“I just need someone to witness this document….”, “We are all agreed and amicable, I don’t need proper advice I just need it witnessed”…..
These are all common statements from prospective clients when enquiring about the process of execution of a Binding Financial Agreement. A Binding Financial Agreement is a private agreement between the parties to a relationship as to how their assets, liabilities and maintenance requirements are to be dealt with if they should separate or after they have separated.
As it is document that abolishes the jurisdiction of the Family Law Act to determine a parties property settlement and maintenance entitlements, it is mandatory that each party receive legal advice on these two general areas:-
1. The nature of the Agreement on their rights; and
2. The advantages and disadvantages to the party, at that time, of signing the Agreement.
Whilst these two general topic areas may seem simple enough, if the lawyer that you are consulting with does not have an appropriate legal of experience in Family Law, they cannot possibly be able to give the appropriate level of advice that is required, to ensure that a Binding Financial Agreement is binding on the parties.
If appropriate advice is not given, it can leave parties open to a challenge to the validity and enforceability of a Binding Financial Agreement and if the agreement is set aside, the parties are then thrust back to the beginning of their negotiations in relation to property settlement and spousal maintenance. And as for the lawyer, the appropriateness of their legal advice can come into question.
Recently in Brisbane a Binding Financial Agreement was set aside after the Applicant Wife asserted that she suffered from duress at the time of executing not one, but two Binding Financial Agreements (one made during a de facto relationship and one made after marriage). After three years of marriage the parties separated and the Wife sought to set aside the Agreements. Whilst she was successful at first, the Full Court of the Family Court allowed the Appeal of the Husband (via his Estate as he had subsequently passed away) and upheld the validity and enforceability of the two Agreements. Addressing the assertion that the Wife suffered from duress at the time of entering into both Agreements the Full Court commented that the fact that the Husband “required” an Agreement as a pre-requisite to a relationship and marriage was not of itself enough to establish duress. The Court held that the Agreements were negotiated by the parties, with the Wife, via her Solicitor requesting changes in the drafting process of both documents.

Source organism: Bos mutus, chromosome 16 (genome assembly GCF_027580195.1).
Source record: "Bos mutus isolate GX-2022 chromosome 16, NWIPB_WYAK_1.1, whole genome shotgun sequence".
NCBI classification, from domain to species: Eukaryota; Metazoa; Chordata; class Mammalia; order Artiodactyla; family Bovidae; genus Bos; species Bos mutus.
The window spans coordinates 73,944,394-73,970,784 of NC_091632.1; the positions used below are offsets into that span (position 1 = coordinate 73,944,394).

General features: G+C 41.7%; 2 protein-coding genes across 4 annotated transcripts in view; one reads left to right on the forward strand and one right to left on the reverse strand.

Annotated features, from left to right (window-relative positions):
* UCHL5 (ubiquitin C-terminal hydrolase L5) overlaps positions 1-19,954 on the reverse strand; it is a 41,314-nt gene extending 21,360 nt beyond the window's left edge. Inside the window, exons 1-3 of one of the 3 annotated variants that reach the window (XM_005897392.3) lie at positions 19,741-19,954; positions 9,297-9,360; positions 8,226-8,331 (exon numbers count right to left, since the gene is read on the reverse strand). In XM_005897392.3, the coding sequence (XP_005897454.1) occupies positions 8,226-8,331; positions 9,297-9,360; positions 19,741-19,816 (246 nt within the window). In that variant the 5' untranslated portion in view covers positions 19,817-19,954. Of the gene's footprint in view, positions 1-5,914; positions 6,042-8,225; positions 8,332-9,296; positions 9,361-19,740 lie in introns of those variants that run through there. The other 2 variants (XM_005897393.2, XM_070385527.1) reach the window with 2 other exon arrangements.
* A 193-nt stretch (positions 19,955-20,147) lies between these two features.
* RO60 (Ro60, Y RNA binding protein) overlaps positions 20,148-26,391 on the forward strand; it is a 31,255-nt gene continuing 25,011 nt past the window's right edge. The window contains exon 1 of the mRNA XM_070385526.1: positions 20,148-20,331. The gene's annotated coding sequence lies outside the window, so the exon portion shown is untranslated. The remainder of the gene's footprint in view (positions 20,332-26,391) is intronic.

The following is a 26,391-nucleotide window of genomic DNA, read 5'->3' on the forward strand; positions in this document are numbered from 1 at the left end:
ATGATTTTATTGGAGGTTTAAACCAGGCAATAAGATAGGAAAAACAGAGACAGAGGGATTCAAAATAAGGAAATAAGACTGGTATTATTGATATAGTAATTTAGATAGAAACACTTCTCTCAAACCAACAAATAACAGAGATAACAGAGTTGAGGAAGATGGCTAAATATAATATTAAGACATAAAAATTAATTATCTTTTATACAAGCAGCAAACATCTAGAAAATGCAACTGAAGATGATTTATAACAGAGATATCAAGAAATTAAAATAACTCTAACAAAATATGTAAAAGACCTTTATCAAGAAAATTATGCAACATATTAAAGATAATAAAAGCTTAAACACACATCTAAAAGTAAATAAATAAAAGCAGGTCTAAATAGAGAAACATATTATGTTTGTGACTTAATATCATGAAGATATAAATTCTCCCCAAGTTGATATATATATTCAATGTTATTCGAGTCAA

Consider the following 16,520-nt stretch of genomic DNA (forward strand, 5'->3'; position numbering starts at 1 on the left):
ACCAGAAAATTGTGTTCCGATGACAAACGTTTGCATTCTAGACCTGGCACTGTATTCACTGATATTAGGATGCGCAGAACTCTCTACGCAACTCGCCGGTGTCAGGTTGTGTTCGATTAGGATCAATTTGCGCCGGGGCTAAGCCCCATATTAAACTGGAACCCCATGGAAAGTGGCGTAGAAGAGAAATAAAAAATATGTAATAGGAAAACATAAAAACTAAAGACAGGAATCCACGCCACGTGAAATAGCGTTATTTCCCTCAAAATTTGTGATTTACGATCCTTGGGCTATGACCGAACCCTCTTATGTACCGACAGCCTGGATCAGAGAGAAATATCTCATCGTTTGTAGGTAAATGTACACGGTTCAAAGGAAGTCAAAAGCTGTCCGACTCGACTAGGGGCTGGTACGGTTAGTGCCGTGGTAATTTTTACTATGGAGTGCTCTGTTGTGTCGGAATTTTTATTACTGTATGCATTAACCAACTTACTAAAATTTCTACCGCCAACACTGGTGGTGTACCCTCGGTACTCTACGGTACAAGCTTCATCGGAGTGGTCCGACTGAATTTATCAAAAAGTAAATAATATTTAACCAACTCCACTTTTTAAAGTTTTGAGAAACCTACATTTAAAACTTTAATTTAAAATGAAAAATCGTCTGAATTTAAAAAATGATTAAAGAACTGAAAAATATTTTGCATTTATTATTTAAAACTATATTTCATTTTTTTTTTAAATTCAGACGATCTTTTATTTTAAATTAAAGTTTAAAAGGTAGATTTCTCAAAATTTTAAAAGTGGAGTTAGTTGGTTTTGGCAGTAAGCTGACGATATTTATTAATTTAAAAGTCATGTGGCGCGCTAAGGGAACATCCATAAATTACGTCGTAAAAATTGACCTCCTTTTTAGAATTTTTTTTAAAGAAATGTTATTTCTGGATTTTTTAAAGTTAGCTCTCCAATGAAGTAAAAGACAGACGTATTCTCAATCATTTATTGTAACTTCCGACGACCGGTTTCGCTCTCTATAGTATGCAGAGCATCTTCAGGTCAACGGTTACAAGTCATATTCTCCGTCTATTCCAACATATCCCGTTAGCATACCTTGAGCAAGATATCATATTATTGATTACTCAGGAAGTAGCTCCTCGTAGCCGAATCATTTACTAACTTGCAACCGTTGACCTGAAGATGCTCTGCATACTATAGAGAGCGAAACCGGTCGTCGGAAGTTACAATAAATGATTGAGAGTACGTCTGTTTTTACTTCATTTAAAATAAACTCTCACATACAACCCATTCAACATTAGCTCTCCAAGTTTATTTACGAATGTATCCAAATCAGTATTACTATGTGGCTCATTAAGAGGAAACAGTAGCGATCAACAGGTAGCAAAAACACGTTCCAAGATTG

However, key in the finding that the wife did not suffer from duress was the legal advice that she received. On both occasions the Wife was told not to sign the Agreement as it was contrary to her interests. Notwithstanding that advice, she proceeded to sign them.
Whilst in this particular matter (Kennedy & Thorne  FamCAFC 189) it was the Husband relying upon the advice of the Wife’s Solicitor to assert that the documents were enforceable, it highlights just how important experienced and knowledgeable advice on a Binding Financial Agreement is, for all concerned.
The Family Law team at Marino Law are highly experienced in the drafting of and advising about, Binding Financial Agreements. To ensure that your rights are protected, contact us without delay.